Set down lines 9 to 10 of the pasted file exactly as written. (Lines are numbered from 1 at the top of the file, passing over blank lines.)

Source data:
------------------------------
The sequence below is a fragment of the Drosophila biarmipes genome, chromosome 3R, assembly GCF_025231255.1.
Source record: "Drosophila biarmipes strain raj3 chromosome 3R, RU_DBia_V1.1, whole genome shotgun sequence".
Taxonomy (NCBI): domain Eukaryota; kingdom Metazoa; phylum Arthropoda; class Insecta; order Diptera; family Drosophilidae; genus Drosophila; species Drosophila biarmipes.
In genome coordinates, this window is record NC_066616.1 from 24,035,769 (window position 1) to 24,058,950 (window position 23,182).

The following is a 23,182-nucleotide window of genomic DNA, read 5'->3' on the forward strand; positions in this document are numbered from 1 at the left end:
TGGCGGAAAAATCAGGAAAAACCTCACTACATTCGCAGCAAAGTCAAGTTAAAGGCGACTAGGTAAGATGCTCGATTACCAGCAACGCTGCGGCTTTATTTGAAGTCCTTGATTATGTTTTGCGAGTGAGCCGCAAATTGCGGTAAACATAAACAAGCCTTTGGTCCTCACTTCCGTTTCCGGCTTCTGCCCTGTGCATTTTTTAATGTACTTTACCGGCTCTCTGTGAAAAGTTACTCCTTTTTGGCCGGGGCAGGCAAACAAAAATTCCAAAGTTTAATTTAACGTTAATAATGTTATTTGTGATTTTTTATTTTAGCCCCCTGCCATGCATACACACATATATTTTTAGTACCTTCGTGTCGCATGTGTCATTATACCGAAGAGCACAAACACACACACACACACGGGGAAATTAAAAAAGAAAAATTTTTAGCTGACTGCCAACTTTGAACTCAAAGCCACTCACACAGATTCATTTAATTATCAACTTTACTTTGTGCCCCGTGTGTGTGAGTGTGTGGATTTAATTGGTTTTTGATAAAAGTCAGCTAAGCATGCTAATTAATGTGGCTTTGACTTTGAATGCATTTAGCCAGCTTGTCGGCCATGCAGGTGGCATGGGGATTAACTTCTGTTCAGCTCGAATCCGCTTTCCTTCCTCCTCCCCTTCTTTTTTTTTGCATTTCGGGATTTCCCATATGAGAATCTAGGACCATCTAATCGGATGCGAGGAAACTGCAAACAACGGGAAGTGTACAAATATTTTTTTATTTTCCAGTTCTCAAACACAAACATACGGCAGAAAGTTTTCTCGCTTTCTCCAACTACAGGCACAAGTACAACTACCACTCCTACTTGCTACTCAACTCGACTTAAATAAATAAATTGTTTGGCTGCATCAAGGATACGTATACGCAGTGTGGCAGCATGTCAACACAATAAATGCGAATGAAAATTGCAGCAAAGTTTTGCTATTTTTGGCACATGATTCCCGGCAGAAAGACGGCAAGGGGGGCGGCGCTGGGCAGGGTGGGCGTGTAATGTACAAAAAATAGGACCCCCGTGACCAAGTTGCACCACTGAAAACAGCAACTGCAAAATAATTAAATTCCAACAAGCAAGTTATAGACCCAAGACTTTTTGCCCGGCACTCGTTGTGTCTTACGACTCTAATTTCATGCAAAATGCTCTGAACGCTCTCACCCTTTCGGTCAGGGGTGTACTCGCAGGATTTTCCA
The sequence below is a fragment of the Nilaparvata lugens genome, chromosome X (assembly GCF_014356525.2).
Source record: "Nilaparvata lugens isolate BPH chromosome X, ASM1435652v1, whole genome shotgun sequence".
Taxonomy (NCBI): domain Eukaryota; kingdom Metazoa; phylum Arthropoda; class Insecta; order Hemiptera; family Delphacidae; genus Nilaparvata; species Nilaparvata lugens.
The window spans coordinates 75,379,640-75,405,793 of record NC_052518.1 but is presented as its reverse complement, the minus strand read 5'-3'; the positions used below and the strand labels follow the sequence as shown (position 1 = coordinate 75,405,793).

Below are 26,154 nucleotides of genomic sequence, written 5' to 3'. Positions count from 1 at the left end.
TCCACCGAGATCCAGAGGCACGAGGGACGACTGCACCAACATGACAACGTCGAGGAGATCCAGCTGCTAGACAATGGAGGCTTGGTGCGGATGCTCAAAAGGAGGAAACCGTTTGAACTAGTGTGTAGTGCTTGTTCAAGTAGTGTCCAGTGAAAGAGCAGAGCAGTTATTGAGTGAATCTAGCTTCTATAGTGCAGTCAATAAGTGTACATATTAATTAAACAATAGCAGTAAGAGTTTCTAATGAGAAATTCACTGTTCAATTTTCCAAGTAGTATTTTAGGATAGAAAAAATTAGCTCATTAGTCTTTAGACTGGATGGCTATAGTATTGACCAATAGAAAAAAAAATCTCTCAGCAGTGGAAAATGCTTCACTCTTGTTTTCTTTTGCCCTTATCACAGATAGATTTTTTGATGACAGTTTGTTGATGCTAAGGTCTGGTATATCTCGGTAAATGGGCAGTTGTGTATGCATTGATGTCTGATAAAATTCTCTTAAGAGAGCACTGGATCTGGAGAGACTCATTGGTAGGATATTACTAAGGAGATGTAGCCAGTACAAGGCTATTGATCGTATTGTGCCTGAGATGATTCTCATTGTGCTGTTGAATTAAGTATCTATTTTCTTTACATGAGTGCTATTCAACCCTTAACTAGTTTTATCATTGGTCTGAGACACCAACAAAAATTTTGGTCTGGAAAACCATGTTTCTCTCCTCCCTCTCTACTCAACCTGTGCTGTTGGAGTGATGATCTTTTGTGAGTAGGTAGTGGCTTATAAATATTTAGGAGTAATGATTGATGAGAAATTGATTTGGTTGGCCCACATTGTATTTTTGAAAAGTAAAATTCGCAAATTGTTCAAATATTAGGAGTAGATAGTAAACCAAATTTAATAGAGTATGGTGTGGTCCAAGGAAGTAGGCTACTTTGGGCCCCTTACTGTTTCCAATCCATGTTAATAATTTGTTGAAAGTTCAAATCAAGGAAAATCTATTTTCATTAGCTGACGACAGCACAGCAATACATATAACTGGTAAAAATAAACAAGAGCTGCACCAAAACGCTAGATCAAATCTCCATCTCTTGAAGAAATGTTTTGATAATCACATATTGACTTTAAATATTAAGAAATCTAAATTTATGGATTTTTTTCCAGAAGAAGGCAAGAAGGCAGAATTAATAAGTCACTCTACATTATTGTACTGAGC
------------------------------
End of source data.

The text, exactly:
Taxonomy (NCBI): domain Eukaryota; kingdom Metazoa; phylum Arthropoda; class Insecta; order Hemiptera; family Delphacidae; genus Nilaparvata; species Nilaparvata lugens.
The window spans coordinates 75,379,640-75,405,793 of record NC_052518.1 but is presented as its reverse complement, the minus strand read 5'-3'; the positions used below and the strand labels follow the sequence as shown (position 1 = coordinate 75,405,793).